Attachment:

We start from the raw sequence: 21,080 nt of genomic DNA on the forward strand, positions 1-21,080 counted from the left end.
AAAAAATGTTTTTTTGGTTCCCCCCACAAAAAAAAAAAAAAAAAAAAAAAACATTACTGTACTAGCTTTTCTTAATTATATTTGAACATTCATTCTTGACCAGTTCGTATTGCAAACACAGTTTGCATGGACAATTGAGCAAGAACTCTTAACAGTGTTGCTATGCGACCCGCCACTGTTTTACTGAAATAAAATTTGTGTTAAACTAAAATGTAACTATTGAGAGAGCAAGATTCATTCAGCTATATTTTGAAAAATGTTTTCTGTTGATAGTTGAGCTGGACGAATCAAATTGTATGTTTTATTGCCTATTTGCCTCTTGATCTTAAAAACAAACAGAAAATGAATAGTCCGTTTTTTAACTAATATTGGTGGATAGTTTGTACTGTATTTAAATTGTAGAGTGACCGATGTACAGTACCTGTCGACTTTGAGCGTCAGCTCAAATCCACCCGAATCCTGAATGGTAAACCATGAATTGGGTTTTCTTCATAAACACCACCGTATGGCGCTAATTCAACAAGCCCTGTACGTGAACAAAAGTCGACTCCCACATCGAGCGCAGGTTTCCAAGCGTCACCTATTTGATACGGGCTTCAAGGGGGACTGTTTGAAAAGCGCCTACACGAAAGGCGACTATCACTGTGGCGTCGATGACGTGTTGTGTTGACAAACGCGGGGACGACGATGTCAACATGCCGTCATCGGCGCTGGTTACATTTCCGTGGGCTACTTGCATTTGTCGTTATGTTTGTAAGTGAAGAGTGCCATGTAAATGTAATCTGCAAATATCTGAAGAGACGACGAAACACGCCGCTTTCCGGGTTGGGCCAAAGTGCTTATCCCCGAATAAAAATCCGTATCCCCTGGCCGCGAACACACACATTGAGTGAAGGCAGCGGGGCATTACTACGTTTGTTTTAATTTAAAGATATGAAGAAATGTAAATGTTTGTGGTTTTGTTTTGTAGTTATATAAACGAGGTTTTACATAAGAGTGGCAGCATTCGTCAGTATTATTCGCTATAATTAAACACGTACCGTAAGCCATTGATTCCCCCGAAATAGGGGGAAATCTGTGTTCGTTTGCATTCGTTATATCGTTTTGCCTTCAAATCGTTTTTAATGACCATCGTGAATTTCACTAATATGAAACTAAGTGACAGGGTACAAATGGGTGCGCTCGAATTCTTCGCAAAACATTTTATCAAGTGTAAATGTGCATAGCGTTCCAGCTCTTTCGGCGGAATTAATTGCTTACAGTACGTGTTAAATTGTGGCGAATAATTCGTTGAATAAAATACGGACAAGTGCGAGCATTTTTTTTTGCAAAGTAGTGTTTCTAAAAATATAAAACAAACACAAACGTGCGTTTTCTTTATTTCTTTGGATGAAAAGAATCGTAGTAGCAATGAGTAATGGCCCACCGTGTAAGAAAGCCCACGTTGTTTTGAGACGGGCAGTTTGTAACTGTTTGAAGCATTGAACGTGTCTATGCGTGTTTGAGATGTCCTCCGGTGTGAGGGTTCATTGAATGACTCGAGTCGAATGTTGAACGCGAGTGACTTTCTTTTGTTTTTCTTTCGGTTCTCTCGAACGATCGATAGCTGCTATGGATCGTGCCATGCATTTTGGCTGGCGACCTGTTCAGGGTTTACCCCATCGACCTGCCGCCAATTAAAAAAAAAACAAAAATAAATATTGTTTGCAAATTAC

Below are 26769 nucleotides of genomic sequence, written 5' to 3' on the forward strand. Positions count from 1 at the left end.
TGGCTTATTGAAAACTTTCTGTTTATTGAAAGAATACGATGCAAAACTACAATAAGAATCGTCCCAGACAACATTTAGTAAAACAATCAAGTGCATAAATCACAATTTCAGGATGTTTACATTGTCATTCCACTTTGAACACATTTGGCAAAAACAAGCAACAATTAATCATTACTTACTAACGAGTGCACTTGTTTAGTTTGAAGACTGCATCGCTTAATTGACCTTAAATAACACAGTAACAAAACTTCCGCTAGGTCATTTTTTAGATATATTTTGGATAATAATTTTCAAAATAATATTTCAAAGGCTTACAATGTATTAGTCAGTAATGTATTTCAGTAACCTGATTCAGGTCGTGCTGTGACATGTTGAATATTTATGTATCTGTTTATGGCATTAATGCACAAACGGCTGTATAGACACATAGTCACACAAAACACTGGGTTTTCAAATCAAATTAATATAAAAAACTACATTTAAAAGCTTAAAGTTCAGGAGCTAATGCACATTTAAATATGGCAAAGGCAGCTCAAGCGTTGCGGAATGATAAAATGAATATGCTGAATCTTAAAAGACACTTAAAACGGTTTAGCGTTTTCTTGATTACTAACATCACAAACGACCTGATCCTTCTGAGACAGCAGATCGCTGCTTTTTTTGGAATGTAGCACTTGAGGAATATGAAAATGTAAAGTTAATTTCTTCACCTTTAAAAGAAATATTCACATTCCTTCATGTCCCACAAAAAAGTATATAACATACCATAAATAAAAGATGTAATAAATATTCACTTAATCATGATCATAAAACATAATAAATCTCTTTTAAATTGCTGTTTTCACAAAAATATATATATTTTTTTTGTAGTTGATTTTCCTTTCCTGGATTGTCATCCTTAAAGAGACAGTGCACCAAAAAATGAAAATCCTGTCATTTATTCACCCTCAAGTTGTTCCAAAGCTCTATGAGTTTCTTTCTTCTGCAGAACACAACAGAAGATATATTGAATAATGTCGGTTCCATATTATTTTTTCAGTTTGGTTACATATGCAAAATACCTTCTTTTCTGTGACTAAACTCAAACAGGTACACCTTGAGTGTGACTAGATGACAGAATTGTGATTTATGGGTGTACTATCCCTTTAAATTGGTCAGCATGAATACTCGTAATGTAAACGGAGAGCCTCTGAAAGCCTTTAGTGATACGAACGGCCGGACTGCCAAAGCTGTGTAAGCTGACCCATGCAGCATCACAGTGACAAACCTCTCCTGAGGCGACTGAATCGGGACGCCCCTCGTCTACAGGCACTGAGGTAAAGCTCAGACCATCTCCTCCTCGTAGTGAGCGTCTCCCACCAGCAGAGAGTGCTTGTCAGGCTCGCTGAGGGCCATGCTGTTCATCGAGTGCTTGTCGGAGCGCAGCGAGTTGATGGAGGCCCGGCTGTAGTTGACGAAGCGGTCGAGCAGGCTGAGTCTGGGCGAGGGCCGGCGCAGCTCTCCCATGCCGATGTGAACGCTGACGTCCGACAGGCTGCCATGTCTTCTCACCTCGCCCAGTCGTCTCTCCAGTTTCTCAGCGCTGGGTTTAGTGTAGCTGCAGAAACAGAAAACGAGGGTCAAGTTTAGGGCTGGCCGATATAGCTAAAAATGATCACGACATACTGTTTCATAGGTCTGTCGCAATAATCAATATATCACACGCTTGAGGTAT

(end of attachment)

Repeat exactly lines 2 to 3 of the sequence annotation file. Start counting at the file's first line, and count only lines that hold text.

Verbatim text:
AAAAAATGTTTTTTTGGTTCCCCCCACAAAAAAAAAAAAAAAAAAAAAAAACATTACTGTACTAGCTTTTCTTAATTATATTTGAACATTCATTCTTGACCAGTTCGTATTGCAAACACAGTTTGCATGGACAATTGAGCAAGAACTCTTAACAGTGTTGCTATGCGACCCGCCACTGTTTTACTGAAATAAAATTTGTGTTAAACTAAAATGTAACTATTGAGAGAGCAAGATTCATTCAGCTATATTTTGAAAAATGTTTTCTGTTGATAGTTGAGCTGGACGAATCAAATTGTATGTTTTATTGCCTATTTGCCTCTTGATCTTAAAAACAAACAGAAAATGAATAGTCCGTTTTTTAACTAATATTGGTGGATAGTTTGTACTGTATTTAAATTGTAGAGTGACCGATGTACAGTACCTGTCGACTTTGAGCGTCAGCTCAAATCCACCCGAATCCTGAATGGTAAACCATGAATTGGGTTTTCTTCATAAACACCACCGTATGGCGCTAATTCAACAAGCCCTGTACGTGAACAAAAGTCGACTCCCACATCGAGCGCAGGTTTCCAAGCGTCACCTATTTGATACGGGCTTCAAGGGGGACTGTTTGAAAAGCGCCTACACGAAAGGCGACTATCACTGTGGCGTCGATGACGTGTTGTGTTGACAAACGCGGGGACGACGATGTCAACATGCCGTCATCGGCGCTGGTTACATTTCCGTGGGCTACTTGCATTTGTCGTTATGTTTGTAAGTGAAGAGTGCCATGTAAATGTAATCTGCAAATATCTGAAGAGACGACGAAACACGCCGCTTTCCGGGTTGGGCCAAAGTGCTTATCCCCGAATAAAAATCCGTATCCCCTGGCCGCGAACACACACATTGAGTGAAGGCAGCGGGGCATTACTACGTTTGTTTTAATTTAAAGATATGAAGAAATGTAAATGTTTGTGGTTTTGTTTTGTAGTTATATAAACGAGGTTTTACATAAGAGTGGCAGCATTCGTCAGTATTATTCGCTATAATTAAACACGTACCGTAAGCCATTGATTCCCCCGAAATAGGGGGAAATCTGTGTTCGTTTGCATTCGTTATATCGTTTTGCCTTCAAATCGTTTTTAATGACCATCGTGAATTTCACTAATATGAAACTAAGTGACAGGGTACAAATGGGTGCGCTCGAATTCTTCGCAAAACATTTTATCAAGTGTAAATGTGCATAGCGTTCCAGCTCTTTCGGCGGAATTAATTGCTTACAGTACGTGTTAAATTGTGGCGAATAATTCGTTGAATAAAATACGGACAAGTGCGAGCATTTTTTTTTGCAAAGTAGTGTTTCTAAAAATATAAAACAAACACAAACGTGCGTTTTCTTTATTTCTTTGGATGAAAAGAATCGTAGTAGCAATGAGTAATGGCCCACCGTGTAAGAAAGCCCACGTTGTTTTGAGACGGGCAGTTTGTAACTGTTTGAAGCATTGAACGTGTCTATGCGTGTTTGAGATGTCCTCCGGTGTGAGGGTTCATTGAATGACTCGAGTCGAATGTTGAACGCGAGTGACTTTCTTTTGTTTTTCTTTCGGTTCTCTCGAACGATCGATAGCTGCTATGGATCGTGCCATGCATTTTGGCTGGCGACCTGTTCAGGGTTTACCCCATCGACCTGCCGCCAATTAAAAAAAAAACAAAAATAAATATTGTTTGCAAATTAC

Below are 26769 nucleotides of genomic sequence, written 5' to 3' on the forward strand. Positions count from 1 at the left end.